PART 1: Discomfort Over Dullness
Last week some messy weather rolled into the Carolinas. Snow, sleet, 20-degree temps may be a wintertime staple in the upper half of the continent, but down here they are a big deal. Schools let out early, social media forecasters snapped into overdrive, and everything slowed down.
When I heard the forecast, I said to my wife: “Backpacking weather!”
As an all-season backpacker, I have often headed into the North Carolina mountains on the first weekend in January. Unpredictable cold, exposure, snowy rain, whipping wind are not just a part of those trips, they are the best part. They press, stretch, and beat me up—push me out of my comfortable zone into a space that wakes me up.
I was thinking about the value of discomfort a few weeks ago while in the middle of a fast that our church does every January.
Folks usually approach this spiritual discipline of fasting in a variety of different ways: cutting out all or certain types of media, food, sugar, or habits of consumption. The big idea is to willfully abstain from things that are not necessarily bad, for the purpose of becoming more spiritually attentive. (Eating food obviously isn’t a bad thing; neither is enjoying sugar or coffee, watching television, or social media—but sometimes habits of unhealthy dependency creep up around those things in our life; and a season of voluntary stripping moves us back to the unclouded essentials.)
A few days into my own version of the fast, I had one of those state-the-obvious revelations, which was that this discomfort I’m experiencing isn’t normal for me.
Experiencing meaningful discomfort isn’t normal for me.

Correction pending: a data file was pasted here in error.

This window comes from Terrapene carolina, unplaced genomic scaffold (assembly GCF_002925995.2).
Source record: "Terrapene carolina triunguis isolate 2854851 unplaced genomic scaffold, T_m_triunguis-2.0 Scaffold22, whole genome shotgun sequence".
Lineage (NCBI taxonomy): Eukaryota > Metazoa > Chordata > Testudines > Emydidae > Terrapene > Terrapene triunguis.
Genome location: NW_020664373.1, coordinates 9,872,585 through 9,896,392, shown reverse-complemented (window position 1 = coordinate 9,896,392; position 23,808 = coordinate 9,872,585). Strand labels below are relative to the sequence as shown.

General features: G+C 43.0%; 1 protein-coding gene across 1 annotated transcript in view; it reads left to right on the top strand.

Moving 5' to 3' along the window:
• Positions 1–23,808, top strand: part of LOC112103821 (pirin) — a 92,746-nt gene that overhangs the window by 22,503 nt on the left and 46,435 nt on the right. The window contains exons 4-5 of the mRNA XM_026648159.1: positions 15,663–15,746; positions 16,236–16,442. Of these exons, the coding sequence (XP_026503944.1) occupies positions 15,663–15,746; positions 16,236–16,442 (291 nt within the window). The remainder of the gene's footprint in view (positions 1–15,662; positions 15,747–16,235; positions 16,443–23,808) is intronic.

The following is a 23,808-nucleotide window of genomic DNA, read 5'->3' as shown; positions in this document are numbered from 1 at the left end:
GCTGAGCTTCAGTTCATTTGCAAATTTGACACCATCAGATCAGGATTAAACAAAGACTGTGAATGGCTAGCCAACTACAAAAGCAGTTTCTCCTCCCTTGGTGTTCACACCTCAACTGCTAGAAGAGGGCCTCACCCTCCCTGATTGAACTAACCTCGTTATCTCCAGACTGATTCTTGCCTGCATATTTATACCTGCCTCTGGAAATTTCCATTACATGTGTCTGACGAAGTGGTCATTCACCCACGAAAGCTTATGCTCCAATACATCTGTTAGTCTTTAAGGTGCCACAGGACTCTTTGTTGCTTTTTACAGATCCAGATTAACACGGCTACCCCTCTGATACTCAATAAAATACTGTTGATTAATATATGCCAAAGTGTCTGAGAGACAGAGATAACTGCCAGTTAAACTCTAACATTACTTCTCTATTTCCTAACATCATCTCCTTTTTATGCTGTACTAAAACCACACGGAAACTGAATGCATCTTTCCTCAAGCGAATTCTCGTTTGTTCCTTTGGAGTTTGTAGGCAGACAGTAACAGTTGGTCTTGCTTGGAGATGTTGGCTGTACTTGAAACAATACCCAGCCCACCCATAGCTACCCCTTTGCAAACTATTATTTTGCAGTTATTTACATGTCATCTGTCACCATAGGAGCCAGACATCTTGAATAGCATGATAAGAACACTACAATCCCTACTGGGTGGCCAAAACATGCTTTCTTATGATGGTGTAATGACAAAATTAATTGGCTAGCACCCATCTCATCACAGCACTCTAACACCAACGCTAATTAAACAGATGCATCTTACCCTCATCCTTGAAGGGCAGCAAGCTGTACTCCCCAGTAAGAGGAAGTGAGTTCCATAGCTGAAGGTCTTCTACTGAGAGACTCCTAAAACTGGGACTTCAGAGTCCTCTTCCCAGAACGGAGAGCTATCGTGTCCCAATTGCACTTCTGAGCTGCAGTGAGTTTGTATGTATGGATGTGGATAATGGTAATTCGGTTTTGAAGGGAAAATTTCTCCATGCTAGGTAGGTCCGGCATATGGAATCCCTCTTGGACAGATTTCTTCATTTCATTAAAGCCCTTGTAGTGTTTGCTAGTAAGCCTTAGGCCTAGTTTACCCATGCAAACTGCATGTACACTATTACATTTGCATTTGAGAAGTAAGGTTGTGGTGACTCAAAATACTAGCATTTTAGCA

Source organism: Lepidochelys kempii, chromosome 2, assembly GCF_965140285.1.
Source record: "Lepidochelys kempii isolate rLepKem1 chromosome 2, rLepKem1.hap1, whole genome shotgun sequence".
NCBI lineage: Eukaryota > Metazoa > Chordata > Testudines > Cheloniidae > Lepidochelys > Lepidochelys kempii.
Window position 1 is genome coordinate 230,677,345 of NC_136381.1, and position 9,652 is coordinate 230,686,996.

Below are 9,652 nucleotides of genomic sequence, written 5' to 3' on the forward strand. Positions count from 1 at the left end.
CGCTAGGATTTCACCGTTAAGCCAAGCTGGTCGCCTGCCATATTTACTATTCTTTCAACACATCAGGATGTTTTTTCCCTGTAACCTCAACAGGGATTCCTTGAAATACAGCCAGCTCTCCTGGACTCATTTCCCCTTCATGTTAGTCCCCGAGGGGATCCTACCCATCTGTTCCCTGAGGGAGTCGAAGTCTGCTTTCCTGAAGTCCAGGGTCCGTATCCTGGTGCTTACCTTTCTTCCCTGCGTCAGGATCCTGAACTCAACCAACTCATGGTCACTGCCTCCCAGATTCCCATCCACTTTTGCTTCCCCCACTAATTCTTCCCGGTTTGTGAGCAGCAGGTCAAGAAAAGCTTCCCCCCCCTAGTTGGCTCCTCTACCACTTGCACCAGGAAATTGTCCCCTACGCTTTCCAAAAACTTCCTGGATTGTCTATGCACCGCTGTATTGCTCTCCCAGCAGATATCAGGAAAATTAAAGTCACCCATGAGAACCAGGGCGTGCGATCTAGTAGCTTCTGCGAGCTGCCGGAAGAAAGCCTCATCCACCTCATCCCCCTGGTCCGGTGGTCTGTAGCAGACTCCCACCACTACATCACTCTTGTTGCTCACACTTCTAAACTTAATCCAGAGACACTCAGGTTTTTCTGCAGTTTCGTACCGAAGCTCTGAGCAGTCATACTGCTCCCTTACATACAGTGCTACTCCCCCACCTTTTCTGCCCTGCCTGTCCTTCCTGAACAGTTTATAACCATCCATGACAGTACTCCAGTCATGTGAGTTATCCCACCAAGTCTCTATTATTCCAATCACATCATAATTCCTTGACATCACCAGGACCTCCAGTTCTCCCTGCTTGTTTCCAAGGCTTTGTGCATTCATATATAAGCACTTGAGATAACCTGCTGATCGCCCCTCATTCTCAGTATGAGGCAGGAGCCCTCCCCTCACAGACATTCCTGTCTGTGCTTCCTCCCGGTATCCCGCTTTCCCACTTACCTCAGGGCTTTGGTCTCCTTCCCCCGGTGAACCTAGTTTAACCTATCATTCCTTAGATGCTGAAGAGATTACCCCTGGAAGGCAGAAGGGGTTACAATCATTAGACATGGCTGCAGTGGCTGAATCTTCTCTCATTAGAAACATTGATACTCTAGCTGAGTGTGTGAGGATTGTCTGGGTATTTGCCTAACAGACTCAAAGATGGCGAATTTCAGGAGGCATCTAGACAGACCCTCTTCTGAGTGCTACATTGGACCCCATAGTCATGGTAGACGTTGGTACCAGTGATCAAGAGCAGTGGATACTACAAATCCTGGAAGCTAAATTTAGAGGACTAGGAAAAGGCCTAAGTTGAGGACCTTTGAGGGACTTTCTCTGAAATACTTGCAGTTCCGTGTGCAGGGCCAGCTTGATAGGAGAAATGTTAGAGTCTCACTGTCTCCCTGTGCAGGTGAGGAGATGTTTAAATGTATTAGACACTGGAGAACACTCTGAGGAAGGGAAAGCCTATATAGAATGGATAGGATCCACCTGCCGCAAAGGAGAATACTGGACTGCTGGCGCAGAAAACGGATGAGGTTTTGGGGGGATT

That probably puts me in a global minority. You’d be hard-pressed to identify a type of person with greater proximity to comfort and convenience than a middle-class white guy living in America in the year 2020. Not only do I have access to clean water, sanitation, healthy food, and basic modern healthcare, but I can choose to enjoy myriad other conveniences, like ordering groceries from my mobile phone or video-chatting with a doctor.
Convenience is not bad, but for me convenience unchecked runs the risk of breeding complacency. There’s nothing wrong with comfort, familiarity, and abundance, but too much of those can usher in dullness, myopia, and a sense of entitlement. At least for me.
On the other hand, periodic exposure to stretching, discomfort, and suffering can bring clarity, alignment, and perspective.
A few years ago in January I headed out to the Shining Rock Wilderness area in western North Carolina.
I pitched my tent atop a mountain in ten-degree weather. The gusting winds kept me from starting a campfire until I dug a two foot deep hole. At night I was kept warm cocooned in two 20-degree down sleeping bags, three pairs of pants, a fleece, jacket, three shirts, gloves, face mask, and hat. My water came from boiling down chunks of ice.
The objectives out there were simple: stay warm and eat. Also: don’t die.
At the end of that intense weekend, my emotions were raw and my heart was pliable.
In the days directly afterward I experienced mental, spiritual, and relational breakthrough. Direction for a key decision came into clear focus. Priorities were easier to identify. And relationships gained a new depth.
I attribute much of that fruitful growth to the brief period in the wilderness: without the initial comfort detox, I don’t think the ensuing breakthroughs would have come as easily.
That’s where I see the parallels to fasting. You don’t have to brave extreme elements to intentionally put yourself into a position of intentional stretching. Instead, simply take a few days (or weeks) to abstain from habitual media, pleasure foods, or treasured comforts—and watch the ensuing soul clarity bring new refreshment.